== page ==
Winter session The 3-week courses start on January 3; the spring semester starts January 24
The second cycle of accelerated online courses begins on Monday, January 3. These three-week courses include Visual Foundations (ART 100), Art Appreciation (ART 160), Ancient and Medieval Cultures (CH 201), European Civilization until 1648 (HIST 105) and Introduction to information systems (IS 101).
To register for these courses after January 3, students must submit a late registration form with instructor’s approval to Admissions and Records by January 7. These courses will end before January 21.
The spring semester, which begins Monday, January 24, offers a variety of options for students. Along with an assortment of in-person courses and an increased number of online courses, WNC offers students the flexibility to take short-term, late-start, self-paced courses, which will also be available in the spring.
Students who attend classes in person will need to be vaccinated. Students who take all of their courses online will not be required to be vaccinated, but all students will be required to complete an immunization status form at wnc.edu/student-vaccine-form/.
To view all winter and spring semester courses, go to wnc.edu/class-schedule/. For more information, call 775-445-3267.
If you need help preparing for the spring semester, make an appointment with Counseling Services at 775-445-3267 or [email protected]

The Association of Auxiliary Professors recognizes four laureates
The Western Nevada College Adjunct Faculty Association honored four instructors for fall 2021.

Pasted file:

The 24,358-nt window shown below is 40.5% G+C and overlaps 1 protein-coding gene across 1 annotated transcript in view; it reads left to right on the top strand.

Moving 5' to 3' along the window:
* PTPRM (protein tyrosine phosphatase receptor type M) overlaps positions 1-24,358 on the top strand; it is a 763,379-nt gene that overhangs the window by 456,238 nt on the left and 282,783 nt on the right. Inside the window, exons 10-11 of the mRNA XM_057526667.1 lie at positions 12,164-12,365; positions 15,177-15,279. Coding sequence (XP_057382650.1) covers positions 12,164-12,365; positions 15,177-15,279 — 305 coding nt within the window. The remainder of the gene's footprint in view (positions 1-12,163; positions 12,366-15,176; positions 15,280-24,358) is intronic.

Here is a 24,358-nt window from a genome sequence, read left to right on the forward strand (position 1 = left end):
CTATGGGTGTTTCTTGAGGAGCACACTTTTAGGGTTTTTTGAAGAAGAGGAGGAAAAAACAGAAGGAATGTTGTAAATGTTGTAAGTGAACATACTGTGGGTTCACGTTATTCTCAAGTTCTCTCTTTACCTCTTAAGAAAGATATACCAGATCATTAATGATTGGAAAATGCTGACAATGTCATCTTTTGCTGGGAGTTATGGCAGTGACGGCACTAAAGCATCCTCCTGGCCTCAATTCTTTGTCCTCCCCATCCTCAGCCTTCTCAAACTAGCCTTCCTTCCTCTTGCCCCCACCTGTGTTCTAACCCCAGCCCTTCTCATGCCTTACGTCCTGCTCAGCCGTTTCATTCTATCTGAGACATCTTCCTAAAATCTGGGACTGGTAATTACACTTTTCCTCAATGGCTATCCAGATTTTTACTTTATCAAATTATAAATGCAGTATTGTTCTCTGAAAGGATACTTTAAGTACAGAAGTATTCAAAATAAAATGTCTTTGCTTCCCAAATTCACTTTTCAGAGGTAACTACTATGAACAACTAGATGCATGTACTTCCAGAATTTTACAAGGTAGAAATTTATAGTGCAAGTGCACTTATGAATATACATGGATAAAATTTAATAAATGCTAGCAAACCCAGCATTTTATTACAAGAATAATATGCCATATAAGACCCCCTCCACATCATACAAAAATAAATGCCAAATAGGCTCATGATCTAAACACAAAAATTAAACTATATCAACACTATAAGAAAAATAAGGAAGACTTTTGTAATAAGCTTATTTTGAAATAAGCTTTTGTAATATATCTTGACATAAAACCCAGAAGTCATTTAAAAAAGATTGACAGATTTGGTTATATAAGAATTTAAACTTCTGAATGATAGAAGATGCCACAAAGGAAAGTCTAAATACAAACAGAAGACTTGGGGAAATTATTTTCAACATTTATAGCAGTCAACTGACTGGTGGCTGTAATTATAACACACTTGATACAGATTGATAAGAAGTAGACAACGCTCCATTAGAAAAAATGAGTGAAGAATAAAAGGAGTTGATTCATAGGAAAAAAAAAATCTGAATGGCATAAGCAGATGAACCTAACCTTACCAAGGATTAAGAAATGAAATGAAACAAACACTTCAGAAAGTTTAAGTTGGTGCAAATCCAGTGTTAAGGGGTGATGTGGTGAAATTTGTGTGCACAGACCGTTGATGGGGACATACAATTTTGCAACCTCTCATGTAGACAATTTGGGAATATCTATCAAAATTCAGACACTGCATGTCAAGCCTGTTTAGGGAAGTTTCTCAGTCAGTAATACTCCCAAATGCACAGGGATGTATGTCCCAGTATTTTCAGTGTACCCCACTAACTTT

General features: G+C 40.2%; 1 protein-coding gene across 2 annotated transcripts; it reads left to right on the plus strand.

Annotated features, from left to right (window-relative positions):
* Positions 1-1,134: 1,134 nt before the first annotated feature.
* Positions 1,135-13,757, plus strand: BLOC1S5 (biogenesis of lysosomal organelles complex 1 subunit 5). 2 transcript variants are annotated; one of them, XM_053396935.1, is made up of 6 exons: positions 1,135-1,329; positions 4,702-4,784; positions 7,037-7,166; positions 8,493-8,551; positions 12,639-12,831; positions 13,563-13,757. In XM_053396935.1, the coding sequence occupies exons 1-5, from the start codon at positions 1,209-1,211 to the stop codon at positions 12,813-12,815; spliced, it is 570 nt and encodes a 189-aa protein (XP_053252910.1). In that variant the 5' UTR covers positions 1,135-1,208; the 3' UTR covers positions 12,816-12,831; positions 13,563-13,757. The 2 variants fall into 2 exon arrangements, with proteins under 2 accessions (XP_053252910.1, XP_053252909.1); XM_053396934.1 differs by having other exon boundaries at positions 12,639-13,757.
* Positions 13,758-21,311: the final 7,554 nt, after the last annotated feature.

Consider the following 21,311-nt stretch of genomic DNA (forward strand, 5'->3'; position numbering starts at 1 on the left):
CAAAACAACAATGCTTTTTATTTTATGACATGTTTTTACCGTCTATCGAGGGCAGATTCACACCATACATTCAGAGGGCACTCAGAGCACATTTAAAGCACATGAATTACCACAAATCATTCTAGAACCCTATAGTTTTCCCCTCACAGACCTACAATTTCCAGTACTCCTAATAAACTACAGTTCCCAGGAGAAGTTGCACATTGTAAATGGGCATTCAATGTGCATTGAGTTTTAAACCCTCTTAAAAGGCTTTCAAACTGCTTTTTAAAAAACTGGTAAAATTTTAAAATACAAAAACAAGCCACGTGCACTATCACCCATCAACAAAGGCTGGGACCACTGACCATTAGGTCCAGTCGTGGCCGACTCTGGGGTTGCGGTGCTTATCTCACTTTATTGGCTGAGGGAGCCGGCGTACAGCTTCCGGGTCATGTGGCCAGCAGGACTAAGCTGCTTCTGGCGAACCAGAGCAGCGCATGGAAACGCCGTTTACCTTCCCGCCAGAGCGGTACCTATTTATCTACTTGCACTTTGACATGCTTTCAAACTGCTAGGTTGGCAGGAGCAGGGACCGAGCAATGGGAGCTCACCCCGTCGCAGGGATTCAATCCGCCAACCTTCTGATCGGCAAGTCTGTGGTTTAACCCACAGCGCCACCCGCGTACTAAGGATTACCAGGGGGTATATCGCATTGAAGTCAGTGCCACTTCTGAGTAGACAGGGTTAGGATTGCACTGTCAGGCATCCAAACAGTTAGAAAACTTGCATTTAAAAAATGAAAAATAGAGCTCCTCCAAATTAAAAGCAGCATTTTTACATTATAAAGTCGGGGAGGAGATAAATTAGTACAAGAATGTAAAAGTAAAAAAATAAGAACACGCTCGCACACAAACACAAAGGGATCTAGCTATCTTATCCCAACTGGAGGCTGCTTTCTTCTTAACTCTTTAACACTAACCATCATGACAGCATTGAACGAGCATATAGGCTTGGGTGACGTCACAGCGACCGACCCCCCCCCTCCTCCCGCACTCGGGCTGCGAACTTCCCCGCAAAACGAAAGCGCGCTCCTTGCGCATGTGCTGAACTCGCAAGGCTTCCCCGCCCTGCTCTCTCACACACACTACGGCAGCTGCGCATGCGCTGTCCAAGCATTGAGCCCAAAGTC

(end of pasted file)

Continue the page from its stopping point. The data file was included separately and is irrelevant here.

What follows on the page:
Ana Casareto, Kevin Earl, Cindy Kuehn and Peter Mires were selected for their dedication to teaching and their students.
“In making our decision, we took into account a number of different factors, including teaching ability, commitment to student success and retention, willingness to innovate, such as participation in educational opportunities. learning and training; and college service by participating in committees. , mentoring and other work, ”said Lane Simonian, member of a selection committee that also included Deborah Fruechtenicht and Denise Frohlich.
Simonian said this was the first time adjunct faculty members had been honored for their teaching excellence with a monetary award since 2010.
“We are grateful that President Dr Vincent Solis and Provost and Senior Vice President Dr Kyle Dalpe have allocated money for this well-deserved recognition of Auxiliary Instructors,” said Simonian.
The WNCAFA plans to recognize four more assistant professors in the spring.
“It is not too early for the adjunct professors to start thinking about who they would like to appoint then,” said Simonian. “I am proud to have known many of our candidates and to have admired their contribution to the success and enrichment of students. Best wishes to them and to all of our adjunct teachers.
Nursing program entrance exam dates announced
Applicants to the Western Nevada College Nursing Program can choose dates after the New Year to take the required entrance exam.
Test dates for the Test of Essential Academic Skills (TEAS) include the 2022 test dates in January, February, and March:
• January 28
• February 4 and 18
• March 4, 11 and 18
Testing takes place from 9 a.m. to 1 p.m. in WNC’s Cedar Building 320D room. Check-in starts at 8:30 a.m.
Students must have completed the Entrance Exam in Fall 2021 or complete it in the Spring Semester to be considered for admission to the Fall 2022 Nursing Program.
For more information, contact the Nursing and Paramedical Office at 775-445-4425 or email [email protected]
The college will close for New Years Eve
All three Western Nevada College campuses will be closed on Friday, December 31 to celebrate New Years weekend.
After being closed for the Christmas break weekend, starting Friday, December 24, the college will resume normal opening hours from 8 a.m. to 5 p.m. on Monday, December 27 to help students with the winter session and the spring semester.
After the New Year’s holiday weekend, the college will reopen on Monday January 3.
Many college services can be provided online. For more information, visit wcc.edu.
Good year!